He was unable to deliver his order to Vibishana at that time and could not look straight when he uttered his command to bring her there. And now, he is unable to see what is going on. There can be no other reason for this ‘adhomukham tato rāmam’ that Valmiki draws our attention to. The scene began with him standing with his eyes gazing the ground and it ends with the same stance. He stands with his head bent low, avoiding eye-contact, when she goes around him. That is another piece of evidence that we collect now for our discussions later.
‘Let me stand protected,’ Sita prays as she completes the walk around the flames, before she leaps into them. “Inasmuch as I have never been unfaithful in act, thought and speech to Sri Rama (a scion of Raghu) who knows (the secret of) all virtues, let the god of fire in that case afford protection to me,” is one of her oaths taken before the fire. (Ibid, Canto 116, Sloka 27)
Kamban – unlike him – translates this portion almost fully, with a twist. ‘ganatthinaal kadandha pUN mulaya, kaivaLai,’ She of the bejewelled breasts and hands (adorned with) bangles, (said) ‘manatthinaal, vaakkinaal maru utrEn ennin,’ ‘If at all I am blemished of mind, of word (or deed), ‘sinatthinaal sududhiyaal thIch chelvaa,’ may you burn me; consume me O Lord of Fire.’ ‘punath thuzhaai kaNavarkkum vaNakkam pOkkinaaL.’ So saying she bowed to her husband, one who wears the garland of Tulasi (sacred basil). The last line emphasises the fact that Rama is none other than Vishnu himself. And what follows would emphasise that she is none other than Mahalakshmi herself, turning the leaping flames into the lotus bloomed sheets of cool water, her abode.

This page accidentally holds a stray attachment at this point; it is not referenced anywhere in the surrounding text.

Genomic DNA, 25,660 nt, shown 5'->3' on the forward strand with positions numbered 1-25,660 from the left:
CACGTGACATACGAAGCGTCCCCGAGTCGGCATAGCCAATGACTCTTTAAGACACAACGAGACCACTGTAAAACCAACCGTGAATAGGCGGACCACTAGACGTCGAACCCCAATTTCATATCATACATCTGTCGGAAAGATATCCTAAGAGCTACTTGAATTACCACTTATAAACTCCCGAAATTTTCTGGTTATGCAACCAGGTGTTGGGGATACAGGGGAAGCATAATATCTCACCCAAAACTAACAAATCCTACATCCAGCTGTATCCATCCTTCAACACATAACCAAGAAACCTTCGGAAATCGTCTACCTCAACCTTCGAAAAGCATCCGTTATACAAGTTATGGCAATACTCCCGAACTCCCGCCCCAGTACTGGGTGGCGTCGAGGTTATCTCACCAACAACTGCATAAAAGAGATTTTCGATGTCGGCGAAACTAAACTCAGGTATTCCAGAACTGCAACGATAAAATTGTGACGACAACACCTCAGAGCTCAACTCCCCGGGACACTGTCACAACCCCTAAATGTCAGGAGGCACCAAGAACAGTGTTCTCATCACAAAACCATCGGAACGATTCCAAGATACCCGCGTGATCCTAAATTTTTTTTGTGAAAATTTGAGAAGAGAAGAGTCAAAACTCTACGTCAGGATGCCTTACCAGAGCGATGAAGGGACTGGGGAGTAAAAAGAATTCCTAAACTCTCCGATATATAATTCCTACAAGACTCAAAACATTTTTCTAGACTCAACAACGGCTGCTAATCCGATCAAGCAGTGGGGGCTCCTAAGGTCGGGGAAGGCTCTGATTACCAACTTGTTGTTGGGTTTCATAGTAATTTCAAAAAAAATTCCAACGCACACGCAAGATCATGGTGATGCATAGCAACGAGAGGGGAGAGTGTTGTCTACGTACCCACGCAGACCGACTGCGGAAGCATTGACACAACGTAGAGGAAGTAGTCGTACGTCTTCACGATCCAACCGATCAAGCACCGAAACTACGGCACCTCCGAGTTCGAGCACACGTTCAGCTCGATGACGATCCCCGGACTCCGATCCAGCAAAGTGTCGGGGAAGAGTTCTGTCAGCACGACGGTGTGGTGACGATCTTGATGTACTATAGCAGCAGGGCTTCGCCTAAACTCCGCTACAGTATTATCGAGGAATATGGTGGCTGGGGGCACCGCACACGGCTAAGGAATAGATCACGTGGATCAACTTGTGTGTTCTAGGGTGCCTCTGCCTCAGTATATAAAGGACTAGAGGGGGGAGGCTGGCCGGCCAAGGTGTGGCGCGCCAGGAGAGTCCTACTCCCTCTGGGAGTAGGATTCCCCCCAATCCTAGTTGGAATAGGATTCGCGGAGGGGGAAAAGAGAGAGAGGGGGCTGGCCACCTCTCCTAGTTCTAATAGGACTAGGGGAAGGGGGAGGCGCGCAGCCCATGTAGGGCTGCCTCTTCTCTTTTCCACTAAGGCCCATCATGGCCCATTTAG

At this moment, I am reminded of the words of Hanuman, who after dipping his burning tail in the ocean and putting the flames off, witnessing the dance of flames on the city of Lanka, realising suddenly that it was there that she resides in the Asoka grove and is worried about her safety. At that time, after a moment of anxiety, he calms down, muttering to himself

yad   vā   dahanakarmāyam  sarvatra prabhuravyayah |
na me dahati lāṅgūlam katham AryAm pradhakshyati ||
                                 (Ibid, Sundara Kanda, Canto 55, Sloka 26)

“Or how should this fire, whose natural function it is to burn (whatever comes into contact with it) and has power over all, yet which could not burn (even) my tail, consume the noble lady (because of whom this miracle has happened?”
It is more than evident that the Fire is powerless before her. When it could not burn my tail even, there is no reason why to think that she could be harmed by this inferno that I have made of Lanka.
Yes. When the whole country of Lanka was in blazes, the small patch of the Asoka Vana remained safe, untouched by the angry long tongues of flame. What can this pyre do to her! Instead, it was Agni who was scorched.

Like a stream of ghee